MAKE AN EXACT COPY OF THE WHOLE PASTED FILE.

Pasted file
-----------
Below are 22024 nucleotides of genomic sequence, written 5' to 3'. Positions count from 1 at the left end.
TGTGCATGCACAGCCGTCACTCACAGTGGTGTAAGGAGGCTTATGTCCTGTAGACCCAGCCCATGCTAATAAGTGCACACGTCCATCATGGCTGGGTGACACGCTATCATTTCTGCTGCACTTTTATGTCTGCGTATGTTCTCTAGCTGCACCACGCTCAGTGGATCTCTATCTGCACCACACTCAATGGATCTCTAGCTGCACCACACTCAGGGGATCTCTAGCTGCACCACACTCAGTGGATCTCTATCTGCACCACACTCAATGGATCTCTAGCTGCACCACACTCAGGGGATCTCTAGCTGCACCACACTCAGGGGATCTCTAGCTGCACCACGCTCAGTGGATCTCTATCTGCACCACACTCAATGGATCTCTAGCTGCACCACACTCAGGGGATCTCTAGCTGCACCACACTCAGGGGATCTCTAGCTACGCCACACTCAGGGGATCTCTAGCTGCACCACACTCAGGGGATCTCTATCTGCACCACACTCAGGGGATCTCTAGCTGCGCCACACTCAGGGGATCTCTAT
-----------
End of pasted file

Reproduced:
Below are 22024 nucleotides of genomic sequence, written 5' to 3'. Positions count from 1 at the left end.
TGTGCATGCACAGCCGTCACTCACAGTGGTGTAAGGAGGCTTATGTCCTGTAGACCCAGCCCATGCTAATAAGTGCACACGTCCATCATGGCTGGGTGACACGCTATCATTTCTGCTGCACTTTTATGTCTGCGTATGTTCTCTAGCTGCACCACGCTCAGTGGATCTCTATCTGCACCACACTCAATGGATCTCTAGCTGCACCACACTCAGGGGATCTCTAGCTGCACCACACTCAGTGGATCTCTATCTGCACCACACTCAATGGATCTCTAGCTGCACCACACTCAGGGGATCTCTAGCTGCACCACACTCAGGGGATCTCTAGCTGCACCACGCTCAGTGGATCTCTATCTGCACCACACTCAATGGATCTCTAGCTGCACCACACTCAGGGGATCTCTAGCTGCACCACACTCAGGGGATCTCTAGCTACGCCACACTCAGGGGATCTCTAGCTGCACCACACTCAGGGGATCTCTATCTGCACCACACTCAGGGGATCTCTAGCTGCGCCACACTCAGGGGATCTCTAT